In recent years, church websites have evolved from glorified online flyers to digital front doors, to spaces where ministry actually occurs. Today’s hardest working church websites serve to attract and welcome guests, provide clear instructions on how newcomers can join in worship, and accomplish a bevy of ministry-specific goals, such as facilitating online giving, spreading the word about missions, finding classes, recruiting volunteers, live streaming and storing sermons, and offering opportunities to connect with the unique message a church is putting forward.
A church website redesign with these intentions can be extremely overwhelming, which is why some churches put the process off as long as possible, even when there’s a clear disconnect between a church website and its actual culture.
If you’re considering a church website redesign, consider these three expert insights:
#1 – New Websites Don’t Magically Fix Old Problems, Especially When You Can’t Even Define Them.
It often turns out that when churches decide to move forward with website redesigns, it’s because they’re hoping a new version of their site will solve problems they can’t really pinpoint. An experienced church website design team, like the experts at Ekklesia 360, will tell you that a fresh coat of code isn’t going to achieve a lasting impact if it’s not built to support specific goals.
For Sheree Howard, Director of Worship and Communications at Gloria Dei Lutheran Church in Houston, Texas, redesigning the church’s website – just four years after it had been refreshed – was worth the extra effort.
“It communicates to the outside world that there’s life going on in your church; you’re not stagnant. Nobody wants to go to a stagnant church,” Howard explains.
Think about your ministry-related initiatives that are coming in the next year or so. Are you expanding to a second campus? Maybe you are hoping to improve your outreach or children’s ministry? Knowing what you want to do and envisioning the website with a role in supporting your goals is critical. Maybe you’ll need a live streaming layout, a missions page, or a children’s ministry page to tell these stories and inspire involvement.
Howard’s vision for Gloria Dei was a website that was a realistic reflection of what her multi-site church believes.
“I think being true to who you are is really important. If you’re a traditional church like us, you probably shouldn’t have a lights and lasers website with millennials jumping up and down in a dark worship service with a fog machine if it’s not who you are,” jokes Howard.
Make sure to establish goals you can communicate clearly so your website does more than just look pretty.
#2 – Strategy Isn’t Just for Boardrooms
A church website redesign should be intentional, and that intention should be to reach more people with the gospel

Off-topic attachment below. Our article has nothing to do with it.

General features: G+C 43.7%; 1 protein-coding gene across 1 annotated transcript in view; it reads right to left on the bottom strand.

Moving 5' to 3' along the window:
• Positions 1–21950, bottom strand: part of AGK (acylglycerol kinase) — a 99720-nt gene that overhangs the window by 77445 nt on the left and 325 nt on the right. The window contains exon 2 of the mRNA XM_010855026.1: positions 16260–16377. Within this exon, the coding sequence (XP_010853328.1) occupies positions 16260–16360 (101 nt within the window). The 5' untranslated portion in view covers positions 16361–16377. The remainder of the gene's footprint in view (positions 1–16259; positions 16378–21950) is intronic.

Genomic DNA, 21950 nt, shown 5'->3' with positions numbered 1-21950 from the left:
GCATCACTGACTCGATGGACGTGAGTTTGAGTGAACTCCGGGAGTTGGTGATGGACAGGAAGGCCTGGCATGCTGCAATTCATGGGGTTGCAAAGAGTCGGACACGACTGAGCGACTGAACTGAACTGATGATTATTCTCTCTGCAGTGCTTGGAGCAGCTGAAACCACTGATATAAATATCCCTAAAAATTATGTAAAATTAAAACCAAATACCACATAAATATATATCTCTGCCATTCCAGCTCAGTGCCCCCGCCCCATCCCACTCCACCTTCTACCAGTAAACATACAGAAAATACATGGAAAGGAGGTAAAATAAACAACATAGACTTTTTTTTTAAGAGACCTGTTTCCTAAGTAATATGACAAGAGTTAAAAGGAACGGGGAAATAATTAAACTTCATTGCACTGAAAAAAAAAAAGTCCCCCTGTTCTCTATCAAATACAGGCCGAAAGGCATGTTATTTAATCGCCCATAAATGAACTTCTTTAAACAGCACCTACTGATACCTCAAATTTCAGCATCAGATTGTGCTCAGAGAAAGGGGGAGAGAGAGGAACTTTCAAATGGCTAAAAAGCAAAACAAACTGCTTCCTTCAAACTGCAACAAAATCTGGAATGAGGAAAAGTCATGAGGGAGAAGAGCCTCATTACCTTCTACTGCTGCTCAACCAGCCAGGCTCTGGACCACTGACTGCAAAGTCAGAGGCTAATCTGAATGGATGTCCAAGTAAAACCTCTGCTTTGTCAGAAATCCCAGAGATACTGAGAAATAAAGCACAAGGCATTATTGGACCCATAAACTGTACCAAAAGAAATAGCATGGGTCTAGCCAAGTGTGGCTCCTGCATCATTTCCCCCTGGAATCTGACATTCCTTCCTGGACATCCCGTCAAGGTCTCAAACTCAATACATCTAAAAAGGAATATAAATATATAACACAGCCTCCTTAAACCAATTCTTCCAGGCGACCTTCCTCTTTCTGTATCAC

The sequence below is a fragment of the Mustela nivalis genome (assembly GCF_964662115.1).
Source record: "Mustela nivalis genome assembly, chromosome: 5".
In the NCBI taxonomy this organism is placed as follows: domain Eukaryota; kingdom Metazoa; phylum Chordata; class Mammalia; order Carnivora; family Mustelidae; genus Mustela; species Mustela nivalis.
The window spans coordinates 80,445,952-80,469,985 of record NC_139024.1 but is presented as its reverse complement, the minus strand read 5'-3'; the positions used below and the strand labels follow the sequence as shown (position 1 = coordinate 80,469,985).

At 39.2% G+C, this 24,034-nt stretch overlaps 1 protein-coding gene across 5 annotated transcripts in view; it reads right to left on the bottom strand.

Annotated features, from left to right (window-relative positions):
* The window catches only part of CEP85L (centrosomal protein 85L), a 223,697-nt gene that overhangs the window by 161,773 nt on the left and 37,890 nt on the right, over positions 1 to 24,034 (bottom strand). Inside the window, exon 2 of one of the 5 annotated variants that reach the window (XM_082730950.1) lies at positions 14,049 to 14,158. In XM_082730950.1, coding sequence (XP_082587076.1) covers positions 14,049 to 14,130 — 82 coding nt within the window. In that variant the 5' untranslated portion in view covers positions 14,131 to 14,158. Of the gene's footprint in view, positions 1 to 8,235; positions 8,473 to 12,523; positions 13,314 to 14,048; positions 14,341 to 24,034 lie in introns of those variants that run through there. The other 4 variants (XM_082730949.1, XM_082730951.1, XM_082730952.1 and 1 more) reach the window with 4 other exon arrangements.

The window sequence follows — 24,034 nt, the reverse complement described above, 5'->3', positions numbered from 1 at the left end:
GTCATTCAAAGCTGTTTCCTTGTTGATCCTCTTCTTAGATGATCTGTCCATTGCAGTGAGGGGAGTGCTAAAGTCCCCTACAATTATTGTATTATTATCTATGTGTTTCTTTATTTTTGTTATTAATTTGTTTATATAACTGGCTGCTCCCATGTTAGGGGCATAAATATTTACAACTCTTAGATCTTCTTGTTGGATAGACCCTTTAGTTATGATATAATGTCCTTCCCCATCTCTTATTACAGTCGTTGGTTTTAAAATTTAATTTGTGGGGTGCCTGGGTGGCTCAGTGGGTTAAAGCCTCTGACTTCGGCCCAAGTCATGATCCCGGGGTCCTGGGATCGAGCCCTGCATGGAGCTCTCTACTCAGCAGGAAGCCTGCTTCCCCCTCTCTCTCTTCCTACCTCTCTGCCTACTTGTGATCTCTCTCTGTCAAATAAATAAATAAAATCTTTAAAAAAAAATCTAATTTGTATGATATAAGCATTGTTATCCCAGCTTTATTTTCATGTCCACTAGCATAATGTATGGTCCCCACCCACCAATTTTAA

Americans receive over 10,000 branded messages every day – messages about how products can improve lives, give purpose, or inspire joy. Messages spread quickly, and your church website can go global if you build it strategically. This means thinking beyond how you want it to look and imagining what you want it to do, then putting a plan into action to make sure your message is the search result visitors encounter.
What if your church’s website strategy used search engine optimization (SEO) to have your church’s Divorce Care events rank high when someone in your geographic area performed a Google search for a divorce lawyer? What if people could ask a smart device to play your church’s worship setlist from the last service to restore hope during a desperate time? What if when someone searched for help with a mental illness, your church’s sermon about Christ’s restoration and freedom was their first search result? What if your website was the stage for stories of life change?
It’s possible. If you’re going to go pursue a church website redesign, prioritize building a content strategy based on your church’s mission.
#3 – Functionality is Lost Without Navigation
Your church website redesign can look bright, shiny, and new, but if users (both members and newcomers) can’t easily find what they’re looking for, then you’ve wasted efforts. Don’t just assume that a path you think is logical (homepage: about: contact) will seem as intuitive to others.
In addition to a fresh look and feel, Howard wanted a site that was very functional.
We did the redesign for guests, obviously, but also half of it was for our members so that it would be easy for them to navigate around and find the things that they need.” She says. “We use our website as a hub for everything that we do for registrations and getting information out.”
Make sure the amazing features you want to include in your church website redesign, like a contact form that lets guests plan their first visit and notifies the pastor they’re coming, isn’t buried in a series of clicks that will limit the number of people who actually use it. Test navigation with a wide audience and adjust when necessary to make sure the most important pages are easy to find and use, both on computers and devices.
The mobile view and navigation bar should be just as powerful as its desktop counterpart. Make sure to have outsiders give you unbiased feedback as they try to find pages and connect.
If you’re ready to start your church website redesign, look for a firm that not only helps you define your goals, but is also energized and passionate in helping you achieve them. Be sure to check out Ekklesia360. They even offer a free Mission Online Assessment that gives strategic recommendations for your church’s website.
Check out 10 Simple Solutions to some Common Church Website Problems for a simple audit of your site.